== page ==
Ubuntu Edge Smartphone Campaign Ends $19 Million Short

Last week, Canonical was busy boasting that its Indiegogo campaign was the biggest crowdfunding campaign ever (though that's debatable given it wasn't successful in the end). Unfortunately, the support from Ubuntu fans was not enough to bring Canonical's dream to fruition. The company's campaign for the Ubuntu Edge smartphone expired at 11:59pm last night and was more than $19 million short of its goal.


Canonical launched its Indiegogo campaign on July 22 with the intention of raising $32,000,000. The company hoped to produce 40,000 devices and promised backers donating $830 a device in May of 2014. Earlier this month, Canonical lowered the price for an Edge phone to $695 in an effort to boost funding. Sadly, it wasn't enough. When the campaign closed last night, it had raised only $12,812,776 of its goal sum. Speaking via Indiegogo, Canonical said that though the Edge won't be released, other Ubuntu devices will be out next year.

"While we passionately wanted to build the Edge to showcase Ubuntu on phones, the support and attention it received will still be a huge boost as other Ubuntu phones start to arrive in 2014," said Canonical's Mark Shuttleworth. "Thousands of you clearly want to own an Ubuntu phone and believe in our vision of convergence, and rest assured you won’t have much longer to wait."

Because the campaign didn't reach its funding goal, the $12,812,776 raised will be returned to those that donated the money. Shuttleworth has said all refunds will be processed within five working days.

  • deftonian
    come on people, donate! You know "ubuntu"! That should have been their slogan. I have some terrible Thursday humor going on, sorry.
  • g00fysmiley
    cool idea, cool product but while i support ubnutu i have to say... they are a big enough company that they shoudl not be crowdfunding products. crowd funding is suppossed to help a buisness by saying hey... i am going to buidl somethign cool or open a cool service but need start up funs so here is somethign cool for a better price than i plan on sellign it... win win but when larger companies do it as a way to presell products and already have a proft when a product is release it means there is no risk, wha tif this would have done great if released on the marke tbut that peopel were just not willing to risk losing money or haivng a sub par product... r and d is risky but don't put its faith in consumers being willign to front you the money fo rit, that is just bad buisness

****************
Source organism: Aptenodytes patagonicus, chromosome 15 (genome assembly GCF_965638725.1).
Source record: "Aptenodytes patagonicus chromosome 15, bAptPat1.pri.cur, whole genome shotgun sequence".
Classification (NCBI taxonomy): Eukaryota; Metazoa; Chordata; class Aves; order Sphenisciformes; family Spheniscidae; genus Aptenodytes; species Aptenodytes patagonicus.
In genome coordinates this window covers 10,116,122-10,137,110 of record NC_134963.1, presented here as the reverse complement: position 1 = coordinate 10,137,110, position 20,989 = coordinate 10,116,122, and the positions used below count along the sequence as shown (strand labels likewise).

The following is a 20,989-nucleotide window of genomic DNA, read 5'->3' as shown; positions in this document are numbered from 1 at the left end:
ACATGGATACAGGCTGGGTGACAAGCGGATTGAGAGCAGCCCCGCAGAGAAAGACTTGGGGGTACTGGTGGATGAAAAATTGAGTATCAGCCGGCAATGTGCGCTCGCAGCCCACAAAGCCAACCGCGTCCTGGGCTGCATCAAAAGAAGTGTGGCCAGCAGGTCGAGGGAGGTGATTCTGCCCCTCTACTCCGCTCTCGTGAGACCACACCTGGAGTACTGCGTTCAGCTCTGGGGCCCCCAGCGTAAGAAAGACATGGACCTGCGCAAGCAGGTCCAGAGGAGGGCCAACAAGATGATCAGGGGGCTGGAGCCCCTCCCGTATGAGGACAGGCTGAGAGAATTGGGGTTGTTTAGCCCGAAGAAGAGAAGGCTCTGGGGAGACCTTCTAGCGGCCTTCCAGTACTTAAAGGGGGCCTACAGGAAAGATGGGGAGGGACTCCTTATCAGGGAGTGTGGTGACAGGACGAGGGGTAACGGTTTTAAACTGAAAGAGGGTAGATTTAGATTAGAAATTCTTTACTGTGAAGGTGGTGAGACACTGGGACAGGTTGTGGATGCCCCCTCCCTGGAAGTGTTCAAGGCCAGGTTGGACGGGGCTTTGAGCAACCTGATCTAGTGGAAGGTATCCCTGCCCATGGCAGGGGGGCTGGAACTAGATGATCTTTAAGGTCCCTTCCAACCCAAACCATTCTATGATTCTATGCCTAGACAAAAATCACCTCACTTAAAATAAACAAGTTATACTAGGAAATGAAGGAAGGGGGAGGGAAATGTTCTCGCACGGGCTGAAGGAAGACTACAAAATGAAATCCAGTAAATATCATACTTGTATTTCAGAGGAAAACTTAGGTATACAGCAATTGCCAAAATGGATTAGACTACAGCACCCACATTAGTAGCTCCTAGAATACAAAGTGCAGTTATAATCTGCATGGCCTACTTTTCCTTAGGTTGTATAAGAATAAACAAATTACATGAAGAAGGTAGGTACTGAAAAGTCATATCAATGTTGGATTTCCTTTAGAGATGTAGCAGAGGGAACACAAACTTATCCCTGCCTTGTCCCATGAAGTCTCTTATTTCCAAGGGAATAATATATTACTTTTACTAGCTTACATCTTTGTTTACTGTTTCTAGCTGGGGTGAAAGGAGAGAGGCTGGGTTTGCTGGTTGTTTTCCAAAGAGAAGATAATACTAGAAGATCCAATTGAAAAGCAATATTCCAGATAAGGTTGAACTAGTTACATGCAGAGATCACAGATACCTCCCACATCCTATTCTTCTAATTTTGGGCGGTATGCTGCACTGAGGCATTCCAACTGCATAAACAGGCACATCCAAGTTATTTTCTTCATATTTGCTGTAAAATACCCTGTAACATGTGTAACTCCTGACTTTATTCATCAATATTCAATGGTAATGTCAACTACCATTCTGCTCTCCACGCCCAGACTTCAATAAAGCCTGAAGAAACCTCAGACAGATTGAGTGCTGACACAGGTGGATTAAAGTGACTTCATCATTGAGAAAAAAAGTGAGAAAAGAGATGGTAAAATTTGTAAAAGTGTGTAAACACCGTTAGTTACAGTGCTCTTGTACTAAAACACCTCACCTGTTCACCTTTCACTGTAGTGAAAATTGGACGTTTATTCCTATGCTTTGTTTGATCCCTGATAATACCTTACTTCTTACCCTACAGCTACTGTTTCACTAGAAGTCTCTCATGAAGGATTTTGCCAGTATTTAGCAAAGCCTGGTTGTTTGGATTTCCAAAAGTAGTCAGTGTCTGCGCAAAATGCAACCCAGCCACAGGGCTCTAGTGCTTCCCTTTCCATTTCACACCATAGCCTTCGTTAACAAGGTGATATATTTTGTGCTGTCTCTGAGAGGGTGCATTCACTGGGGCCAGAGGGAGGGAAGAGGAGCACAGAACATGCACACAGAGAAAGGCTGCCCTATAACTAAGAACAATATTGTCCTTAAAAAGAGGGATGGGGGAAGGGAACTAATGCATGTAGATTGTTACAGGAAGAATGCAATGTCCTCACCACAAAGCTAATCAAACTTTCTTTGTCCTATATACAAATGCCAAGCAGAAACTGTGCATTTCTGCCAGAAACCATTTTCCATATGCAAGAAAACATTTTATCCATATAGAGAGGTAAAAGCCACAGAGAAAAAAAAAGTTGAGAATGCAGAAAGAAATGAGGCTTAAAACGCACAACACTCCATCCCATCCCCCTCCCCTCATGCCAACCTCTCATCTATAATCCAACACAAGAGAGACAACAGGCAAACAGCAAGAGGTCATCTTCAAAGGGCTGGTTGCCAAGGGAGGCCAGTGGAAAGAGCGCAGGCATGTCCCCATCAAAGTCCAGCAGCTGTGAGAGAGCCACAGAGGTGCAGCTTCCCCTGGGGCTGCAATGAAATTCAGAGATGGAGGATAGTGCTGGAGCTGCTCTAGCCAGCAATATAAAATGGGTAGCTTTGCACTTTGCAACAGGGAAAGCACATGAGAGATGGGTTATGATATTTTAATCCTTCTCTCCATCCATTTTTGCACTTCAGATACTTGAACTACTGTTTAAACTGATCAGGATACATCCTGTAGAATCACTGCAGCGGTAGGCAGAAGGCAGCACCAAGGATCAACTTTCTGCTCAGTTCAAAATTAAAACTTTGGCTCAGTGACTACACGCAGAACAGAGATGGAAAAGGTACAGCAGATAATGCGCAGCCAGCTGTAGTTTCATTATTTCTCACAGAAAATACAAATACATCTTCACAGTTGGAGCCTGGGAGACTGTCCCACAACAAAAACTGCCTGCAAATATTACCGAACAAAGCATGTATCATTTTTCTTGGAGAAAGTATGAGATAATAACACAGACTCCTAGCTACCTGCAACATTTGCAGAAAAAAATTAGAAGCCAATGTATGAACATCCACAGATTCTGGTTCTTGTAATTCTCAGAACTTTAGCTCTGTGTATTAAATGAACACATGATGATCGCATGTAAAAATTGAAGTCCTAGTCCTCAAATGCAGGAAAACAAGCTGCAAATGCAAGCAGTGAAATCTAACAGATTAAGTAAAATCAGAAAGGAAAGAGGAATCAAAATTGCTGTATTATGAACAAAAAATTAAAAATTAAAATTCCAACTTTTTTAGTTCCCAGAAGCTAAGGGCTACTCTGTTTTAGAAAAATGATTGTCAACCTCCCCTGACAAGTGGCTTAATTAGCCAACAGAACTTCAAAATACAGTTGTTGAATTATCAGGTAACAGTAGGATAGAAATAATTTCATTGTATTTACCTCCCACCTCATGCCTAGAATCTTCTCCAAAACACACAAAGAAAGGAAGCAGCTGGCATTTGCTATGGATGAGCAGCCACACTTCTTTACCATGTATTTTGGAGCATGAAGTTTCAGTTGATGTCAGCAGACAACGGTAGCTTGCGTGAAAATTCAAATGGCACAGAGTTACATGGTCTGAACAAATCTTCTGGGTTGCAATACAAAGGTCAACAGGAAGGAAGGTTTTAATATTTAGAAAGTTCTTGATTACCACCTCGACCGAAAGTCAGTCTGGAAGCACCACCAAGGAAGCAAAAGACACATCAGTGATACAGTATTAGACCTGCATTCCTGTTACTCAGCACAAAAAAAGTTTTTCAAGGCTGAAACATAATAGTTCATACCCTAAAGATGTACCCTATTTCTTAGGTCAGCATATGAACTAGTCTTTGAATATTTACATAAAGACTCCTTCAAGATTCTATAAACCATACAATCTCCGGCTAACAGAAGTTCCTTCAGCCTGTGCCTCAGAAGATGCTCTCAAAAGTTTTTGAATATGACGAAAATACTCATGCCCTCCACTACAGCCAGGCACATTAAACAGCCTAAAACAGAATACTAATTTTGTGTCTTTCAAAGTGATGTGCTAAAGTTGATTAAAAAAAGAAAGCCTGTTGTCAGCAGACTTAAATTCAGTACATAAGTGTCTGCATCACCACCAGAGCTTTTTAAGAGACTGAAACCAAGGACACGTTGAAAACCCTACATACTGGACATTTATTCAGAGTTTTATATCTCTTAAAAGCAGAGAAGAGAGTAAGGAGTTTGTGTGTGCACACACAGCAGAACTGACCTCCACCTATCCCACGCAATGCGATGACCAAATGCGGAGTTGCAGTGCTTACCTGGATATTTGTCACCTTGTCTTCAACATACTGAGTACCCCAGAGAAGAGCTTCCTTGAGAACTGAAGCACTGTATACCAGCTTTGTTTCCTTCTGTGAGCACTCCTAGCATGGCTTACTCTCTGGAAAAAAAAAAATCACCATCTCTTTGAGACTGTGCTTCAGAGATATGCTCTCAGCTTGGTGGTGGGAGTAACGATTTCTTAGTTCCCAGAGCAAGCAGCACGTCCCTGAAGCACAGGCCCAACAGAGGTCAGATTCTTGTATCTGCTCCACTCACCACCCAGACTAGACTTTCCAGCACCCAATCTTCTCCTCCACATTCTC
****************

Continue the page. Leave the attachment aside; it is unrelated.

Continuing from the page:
• joecole1572
    This seems to be a growing trend in the tech and software industry. They come out with crowd funding campaigns asking for over 1 million dollars and they fall flat on their face. I think that campaigns with higher budgets only lead to bigger disappointment.
  • Grandmastersexsay
    Linux and out of touch seem to go hand in hand unfortunately.

    What Ubuntu should have done was create a demand for a true smart phone Linux OS by producing ROMs targeted for the top selling phones. Who wouldn't want to be able to run Aircrack on their Galaxy S4? CyanogenMod has over 3 million active users, and that's just a hacked version of Android, not real Linux. $32 million would be a piece of cake to raise with that kind of user base. With the interest Ubuntu could generate from ROMs, they would have phone manufactures lining up around the block.

    All Ubuntu would have to do would be to promote an OS that is built to withstand government intrusion, not aid it like Google and Apple do, and they would have a gold mind.
  • cheesyboy
    Are we so naive as to believe this was actually intended to succeed? It was all about raising the profile of Ubuntu and Canonical, and it was a big success in that regard.

    Fair play to them.
  • randomizer
    11404599 said:
    What Ubuntu should have done was create a demand for a true smart phone Linux OS by producing ROMs targeted for the top selling phones.

    Nobody wanted the Edge for the software. It's the hardware that made it attractive. The software was always going to be available anyway.
  • g-unit1111
    Great hardware, great operating system. But not everyone can afford $695 for a smart phone.